Joe Smialek has experienced both sides of the World's Longest Yard Sale - one year he traveled the sale as a buyer in a motor home, and this year he set up shop in his daughter's Georgia garage as a seller.
This year, he's met people from all over the country and watched hundreds of buyers browse his sale during the first two days of the event, which continues through Sunday.
"I should have had a guest registry, because I've met people from all over the country, I couldn't believe it," he said. "I've met people from Jackson, Mississippi; Nashville; Louisiana; Alabama. There's just all kinds of people."
The World's Longest Yard Sale was created in 1987 as a way to pull people off the interstates and onto the rural back roads of America, said Leann Smith, director of tourism at the Fentress County Chamber of Commerce in Jamestown, Tenn. The Chamber serves as headquarters for the sale, which stretches for 690 miles.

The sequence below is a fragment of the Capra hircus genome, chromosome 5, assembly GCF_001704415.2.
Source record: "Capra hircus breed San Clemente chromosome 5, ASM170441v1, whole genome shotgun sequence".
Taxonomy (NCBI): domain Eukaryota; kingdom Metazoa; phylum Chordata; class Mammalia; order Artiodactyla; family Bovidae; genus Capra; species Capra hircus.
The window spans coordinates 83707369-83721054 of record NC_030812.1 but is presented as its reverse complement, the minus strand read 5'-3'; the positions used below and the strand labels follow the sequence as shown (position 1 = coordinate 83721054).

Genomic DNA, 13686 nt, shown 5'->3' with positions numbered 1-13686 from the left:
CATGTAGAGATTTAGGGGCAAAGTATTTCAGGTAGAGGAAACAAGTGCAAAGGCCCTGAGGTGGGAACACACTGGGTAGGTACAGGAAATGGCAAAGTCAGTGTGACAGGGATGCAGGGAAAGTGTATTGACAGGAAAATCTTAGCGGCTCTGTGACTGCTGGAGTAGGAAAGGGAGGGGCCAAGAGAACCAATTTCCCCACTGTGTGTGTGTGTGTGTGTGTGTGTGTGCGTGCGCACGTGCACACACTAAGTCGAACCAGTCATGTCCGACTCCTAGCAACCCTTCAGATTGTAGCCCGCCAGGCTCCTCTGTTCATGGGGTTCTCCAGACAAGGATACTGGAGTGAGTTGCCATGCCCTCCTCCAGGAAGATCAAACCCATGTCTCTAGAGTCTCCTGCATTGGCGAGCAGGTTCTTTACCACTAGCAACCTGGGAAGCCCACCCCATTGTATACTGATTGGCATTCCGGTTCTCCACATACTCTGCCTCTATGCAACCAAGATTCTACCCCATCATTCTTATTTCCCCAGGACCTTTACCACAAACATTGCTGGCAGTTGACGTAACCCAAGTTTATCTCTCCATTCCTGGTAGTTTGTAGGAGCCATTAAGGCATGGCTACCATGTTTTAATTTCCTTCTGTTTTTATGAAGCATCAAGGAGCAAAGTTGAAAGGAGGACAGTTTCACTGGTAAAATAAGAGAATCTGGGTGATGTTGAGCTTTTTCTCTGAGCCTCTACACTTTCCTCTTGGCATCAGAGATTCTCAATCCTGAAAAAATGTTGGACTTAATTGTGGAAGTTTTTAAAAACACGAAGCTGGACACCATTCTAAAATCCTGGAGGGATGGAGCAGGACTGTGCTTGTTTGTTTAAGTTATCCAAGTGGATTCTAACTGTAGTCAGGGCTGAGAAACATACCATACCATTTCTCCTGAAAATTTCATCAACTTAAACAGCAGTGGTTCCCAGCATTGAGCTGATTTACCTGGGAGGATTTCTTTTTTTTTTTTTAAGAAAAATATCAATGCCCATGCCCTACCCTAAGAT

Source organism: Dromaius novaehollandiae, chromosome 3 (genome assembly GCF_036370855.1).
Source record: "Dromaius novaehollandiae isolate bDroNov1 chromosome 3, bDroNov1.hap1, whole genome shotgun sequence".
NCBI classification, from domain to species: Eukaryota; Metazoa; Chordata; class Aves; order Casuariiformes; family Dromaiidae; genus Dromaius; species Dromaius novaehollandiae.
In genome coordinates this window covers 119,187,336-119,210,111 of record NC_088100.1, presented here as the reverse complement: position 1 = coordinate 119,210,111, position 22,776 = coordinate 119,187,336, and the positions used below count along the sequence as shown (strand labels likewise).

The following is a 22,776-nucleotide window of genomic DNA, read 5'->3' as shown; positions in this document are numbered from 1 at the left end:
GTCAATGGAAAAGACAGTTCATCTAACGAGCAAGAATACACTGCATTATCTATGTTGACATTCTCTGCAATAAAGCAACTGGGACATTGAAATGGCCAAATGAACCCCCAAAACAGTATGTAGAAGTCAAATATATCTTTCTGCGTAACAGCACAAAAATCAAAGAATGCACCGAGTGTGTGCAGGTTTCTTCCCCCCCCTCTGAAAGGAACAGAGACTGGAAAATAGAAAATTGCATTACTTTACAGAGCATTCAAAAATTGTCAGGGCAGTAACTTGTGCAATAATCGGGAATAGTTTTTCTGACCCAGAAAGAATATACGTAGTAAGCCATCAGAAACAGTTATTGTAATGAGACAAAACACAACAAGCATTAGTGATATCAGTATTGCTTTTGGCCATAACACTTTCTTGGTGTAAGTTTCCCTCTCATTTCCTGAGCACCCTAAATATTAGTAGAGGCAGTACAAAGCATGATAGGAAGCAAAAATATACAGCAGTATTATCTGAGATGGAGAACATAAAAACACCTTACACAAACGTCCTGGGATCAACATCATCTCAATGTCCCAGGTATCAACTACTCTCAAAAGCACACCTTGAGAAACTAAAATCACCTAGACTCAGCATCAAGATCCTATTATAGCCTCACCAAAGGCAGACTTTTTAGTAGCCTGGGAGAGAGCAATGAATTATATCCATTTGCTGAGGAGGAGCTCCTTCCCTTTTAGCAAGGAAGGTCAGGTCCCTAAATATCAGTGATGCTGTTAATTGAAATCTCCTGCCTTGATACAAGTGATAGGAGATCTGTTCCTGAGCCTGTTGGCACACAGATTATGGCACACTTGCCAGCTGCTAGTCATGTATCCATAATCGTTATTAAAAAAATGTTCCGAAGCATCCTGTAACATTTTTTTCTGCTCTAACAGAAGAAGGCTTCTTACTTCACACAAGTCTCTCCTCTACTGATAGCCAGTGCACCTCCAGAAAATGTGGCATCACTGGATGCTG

Smith said the sale brings hundreds of thousands of people to Tennessee each year.
"This time of year, our hotels are booked, people are buying gas, stopping and eating at restaurants - and you can distinguish that in past tax revenue surges," she said. "So it's working for us economically."
For Lookout Mountain resident Lori Whitmore, the sale isn't about making money. She has set up in her front yard every year for the last 10 years, but she usually makes less than $100.
"I just have fun with it," she said. "I like to hear where people are from. One lady came in from Mississippi and said she left at 1 a.m. this morning and drove down. And I was like, 'Why!'"
Smith said she thinks buyers just enjoy the thrill of the search.
"It's now kind of trendy, and people are looking for rare, hard-to-find items," she said. "Even if they don't find exactly what they're looking for, there's some treasure hunting involved."